Height-Based Media Queries

Height-Based Media Queries

The Problem

Managing the way that content is presented is fundamental to web design. It’s pretty much all we do when you think about it. This basically amounts to planning how the content, which is usually much longer than the viewport, will appear as the page is scrolled.

Over time, the industry has developed many strategies for structuring content in a coherent way, e.g. columnar grids, modular grids, widgets, heroes, etc. which has enabled us to take complex and varied information and presents a coherent message.

In recent years, multiple screens and form factors have forced us to abandon fixed width websites and the tight control that they offer in favor of media query based fluid layouts. Media queries have enabled the industry as a whole to accomodate the proliforation of different phones tablets and hybrid computers, all of which have different screen sizes and resolutions.

While this is all wonderful, I have noticed that most of the attention focused on media queries is on width-based media queries. That focus makes sense because a natural behavior for a user viewing a web page is to scroll, which means height flow is pretty much handled automatically.

However, height-based media queries also offer us a great deal of control over our sites and are pretty under utilized. They offer us the ability to restructure our content based upon the height of the viewport.

*If you are unfamiliar with media queries, take a gander at this article by Jay Barry for a great explanation of min-width based media queries.

Combining both types of media queries allow us to keep whatever content we want front and center in our designs.

Interested in more than just height-based media queries? Join us at BDConf in Nashville, June 19-20, 2015, for a unique look at the future of mobile design.

A Little Code

Most designers tend to use min-width media queries in their designs, but you could also use max-width media queries to great effect as well. Both are useful, given the right circumstances:

//simple min-width query
@media screen and ( min-width: 600px ){
background: black;
//simple max-width query
@media screen and ( max-height: 600px ){
background: blue;


Pretty standard stuff, I know, but fundamental to the way that we restructure our sites with css.

Media Queries in Action

I created a little Pen over in CodePen that shows some of whats possible with height-based media queries. Load it up and play with your browser’s height and width.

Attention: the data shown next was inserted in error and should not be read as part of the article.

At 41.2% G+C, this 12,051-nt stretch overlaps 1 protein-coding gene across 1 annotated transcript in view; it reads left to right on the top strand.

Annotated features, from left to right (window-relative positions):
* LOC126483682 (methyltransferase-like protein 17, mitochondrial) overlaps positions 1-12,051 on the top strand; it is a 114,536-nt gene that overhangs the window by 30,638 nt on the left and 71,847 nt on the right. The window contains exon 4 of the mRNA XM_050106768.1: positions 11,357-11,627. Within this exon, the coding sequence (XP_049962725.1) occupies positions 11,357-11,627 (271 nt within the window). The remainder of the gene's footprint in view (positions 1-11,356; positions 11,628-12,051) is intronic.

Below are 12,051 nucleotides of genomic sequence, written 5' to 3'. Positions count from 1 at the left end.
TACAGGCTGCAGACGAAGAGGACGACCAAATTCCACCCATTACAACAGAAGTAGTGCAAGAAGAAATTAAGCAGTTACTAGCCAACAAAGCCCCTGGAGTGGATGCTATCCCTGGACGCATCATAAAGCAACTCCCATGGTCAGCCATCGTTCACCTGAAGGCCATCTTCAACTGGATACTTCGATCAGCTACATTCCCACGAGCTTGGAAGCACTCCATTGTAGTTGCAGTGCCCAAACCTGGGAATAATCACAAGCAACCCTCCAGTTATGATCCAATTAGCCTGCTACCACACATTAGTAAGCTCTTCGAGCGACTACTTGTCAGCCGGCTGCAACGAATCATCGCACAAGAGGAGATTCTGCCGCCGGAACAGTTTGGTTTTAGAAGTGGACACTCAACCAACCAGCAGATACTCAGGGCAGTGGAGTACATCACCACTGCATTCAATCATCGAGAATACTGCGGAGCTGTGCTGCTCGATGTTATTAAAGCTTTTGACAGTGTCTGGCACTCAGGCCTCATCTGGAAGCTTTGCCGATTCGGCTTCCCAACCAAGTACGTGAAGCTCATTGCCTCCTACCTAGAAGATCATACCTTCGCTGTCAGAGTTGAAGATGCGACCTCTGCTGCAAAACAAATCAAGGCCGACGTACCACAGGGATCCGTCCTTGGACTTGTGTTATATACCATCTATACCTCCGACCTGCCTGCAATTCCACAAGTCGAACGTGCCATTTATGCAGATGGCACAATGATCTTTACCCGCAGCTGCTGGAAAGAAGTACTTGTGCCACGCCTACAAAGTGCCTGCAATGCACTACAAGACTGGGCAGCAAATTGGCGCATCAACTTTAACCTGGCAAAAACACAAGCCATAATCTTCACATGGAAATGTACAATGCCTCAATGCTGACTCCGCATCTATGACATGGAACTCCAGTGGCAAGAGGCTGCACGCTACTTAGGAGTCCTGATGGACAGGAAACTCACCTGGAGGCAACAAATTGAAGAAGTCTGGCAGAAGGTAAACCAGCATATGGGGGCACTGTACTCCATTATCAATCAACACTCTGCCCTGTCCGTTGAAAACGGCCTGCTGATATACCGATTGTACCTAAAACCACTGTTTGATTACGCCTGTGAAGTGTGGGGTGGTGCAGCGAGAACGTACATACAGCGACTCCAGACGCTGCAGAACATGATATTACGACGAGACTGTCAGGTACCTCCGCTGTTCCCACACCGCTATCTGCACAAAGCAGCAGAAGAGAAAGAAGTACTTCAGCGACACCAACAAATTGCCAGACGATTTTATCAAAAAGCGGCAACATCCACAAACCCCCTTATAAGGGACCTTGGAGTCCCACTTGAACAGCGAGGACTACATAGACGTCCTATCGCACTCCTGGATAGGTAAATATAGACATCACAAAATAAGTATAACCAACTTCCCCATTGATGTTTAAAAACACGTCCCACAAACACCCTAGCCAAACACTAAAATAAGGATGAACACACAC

In the design, when the browser is tall enough it flows just like a regular responsive site, floating content left and right to utilize the space more effectively. When the site is too short, the sidebars are positioned and fixed in the viewport and scrolling is restricted to the main content area. That way, all the content on the page is accessible regardless of the screen size, resolution, or proportions.

When the background is black, the height based media queries have taken over and having an effect. The code is really simple so you can check it out here, but hop over to CodePen to load it up full screen to see the magic happen.

See the Pen Height-based Media Queries


Height-based media queries are a powerful and underutilized tool. Let me know if you’ve used them in a project and what problems you’ve solved using this cool bit of tech.


  1. Guest


  2. Justin Avery

    When Apple finally got into the responsive sites they did some really nice height based media queries. The iPhone 5 and Mac Pro were really nice. They tried to keep the full screen height taken up with the hero image.

    • Giovanni DiFeterici

      Yeah. I was thinking about just that when I decided to post this article. Great stuff.

  3. Jeremy Mansfield

    Great example. I’m guilty of not taking advantage of height based media queries. Thanks for the reminder!

  4. Cossacksman

    Simple max-width example uses a max-height attribute, otherwise, good read!

  5. PariSh KhAn

    max-height in media Queries is not working on Mozilla. Is there any alternative solution?


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